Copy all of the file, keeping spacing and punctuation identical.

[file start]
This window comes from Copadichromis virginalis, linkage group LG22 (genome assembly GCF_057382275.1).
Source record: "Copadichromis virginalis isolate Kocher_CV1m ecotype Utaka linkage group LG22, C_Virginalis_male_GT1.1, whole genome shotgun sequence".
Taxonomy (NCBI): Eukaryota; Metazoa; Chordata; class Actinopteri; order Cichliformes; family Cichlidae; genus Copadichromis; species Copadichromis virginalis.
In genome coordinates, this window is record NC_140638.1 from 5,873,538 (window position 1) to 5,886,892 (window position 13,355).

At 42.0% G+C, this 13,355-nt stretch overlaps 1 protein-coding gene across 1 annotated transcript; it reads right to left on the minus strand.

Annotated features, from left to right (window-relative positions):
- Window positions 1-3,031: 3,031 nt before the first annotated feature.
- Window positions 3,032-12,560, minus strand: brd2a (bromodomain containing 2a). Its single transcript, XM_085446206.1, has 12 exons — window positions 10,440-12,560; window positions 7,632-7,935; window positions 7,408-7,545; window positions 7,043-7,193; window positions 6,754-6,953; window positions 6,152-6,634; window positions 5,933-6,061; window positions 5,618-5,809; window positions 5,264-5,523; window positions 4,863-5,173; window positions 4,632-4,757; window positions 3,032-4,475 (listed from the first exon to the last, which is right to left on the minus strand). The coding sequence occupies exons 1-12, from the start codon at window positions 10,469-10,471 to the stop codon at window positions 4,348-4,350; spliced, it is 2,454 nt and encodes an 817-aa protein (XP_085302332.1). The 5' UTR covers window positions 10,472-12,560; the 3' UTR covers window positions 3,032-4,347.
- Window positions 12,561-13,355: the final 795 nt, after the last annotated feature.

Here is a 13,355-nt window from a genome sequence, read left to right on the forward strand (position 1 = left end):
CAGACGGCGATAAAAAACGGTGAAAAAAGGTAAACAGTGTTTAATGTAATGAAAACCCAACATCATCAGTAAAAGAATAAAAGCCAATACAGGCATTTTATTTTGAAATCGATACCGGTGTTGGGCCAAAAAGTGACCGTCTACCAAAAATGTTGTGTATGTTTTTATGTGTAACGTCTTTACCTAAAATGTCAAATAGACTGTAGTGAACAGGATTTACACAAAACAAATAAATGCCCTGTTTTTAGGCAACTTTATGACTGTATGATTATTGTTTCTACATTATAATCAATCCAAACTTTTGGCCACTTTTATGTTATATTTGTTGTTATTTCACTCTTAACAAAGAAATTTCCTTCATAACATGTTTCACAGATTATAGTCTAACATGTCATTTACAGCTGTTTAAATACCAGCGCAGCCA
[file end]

This window comes from Copadichromis virginalis, linkage group LG22 (genome assembly GCF_057382275.1).
Source record: "Copadichromis virginalis isolate Kocher_CV1m ecotype Utaka linkage group LG22, C_Virginalis_male_GT1.1, whole genome shotgun sequence".
Taxonomy (NCBI): Eukaryota; Metazoa; Chordata; class Actinopteri; order Cichliformes; family Cichlidae; genus Copadichromis; species Copadichromis virginalis.
In genome coordinates, this window is record NC_140638.1 from 5,873,538 (window position 1) to 5,886,892 (window position 13,355).

At 42.0% G+C, this 13,355-nt stretch overlaps 1 protein-coding gene across 1 annotated transcript; it reads right to left on the minus strand.

Annotated features, from left to right (window-relative positions):
- Window positions 1-3,031: 3,031 nt before the first annotated feature.
- Window positions 3,032-12,560, minus strand: brd2a (bromodomain containing 2a). Its single transcript, XM_085446206.1, has 12 exons — window positions 10,440-12,560; window positions 7,632-7,935; window positions 7,408-7,545; window positions 7,043-7,193; window positions 6,754-6,953; window positions 6,152-6,634; window positions 5,933-6,061; window positions 5,618-5,809; window positions 5,264-5,523; window positions 4,863-5,173; window positions 4,632-4,757; window positions 3,032-4,475 (listed from the first exon to the last, which is right to left on the minus strand). The coding sequence occupies exons 1-12, from the start codon at window positions 10,469-10,471 to the stop codon at window positions 4,348-4,350; spliced, it is 2,454 nt and encodes an 817-aa protein (XP_085302332.1). The 5' UTR covers window positions 10,472-12,560; the 3' UTR covers window positions 3,032-4,347.
- Window positions 12,561-13,355: the final 795 nt, after the last annotated feature.

Here is a 13,355-nt window from a genome sequence, read left to right on the forward strand (position 1 = left end):
CAGACGGCGATAAAAAACGGTGAAAAAAGGTAAACAGTGTTTAATGTAATGAAAACCCAACATCATCAGTAAAAGAATAAAAGCCAATACAGGCATTTTATTTTGAAATCGATACCGGTGTTGGGCCAAAAAGTGACCGTCTACCAAAAATGTTGTGTATGTTTTTATGTGTAACGTCTTTACCTAAAATGTCAAATAGACTGTAGTGAACAGGATTTACACAAAACAAATAAATGCCCTGTTTTTAGGCAACTTTATGACTGTATGATTATTGTTTCTACATTATAATCAATCCAAACTTTTGGCCACTTTTATGTTATATTTGTTGTTATTTCACTCTTAACAAAGAAATTTCCTTCATAACATGTTTCACAGATTATAGTCTAACATGTCATTTACAGCTGTTTAAATACCAGCGCAGCCA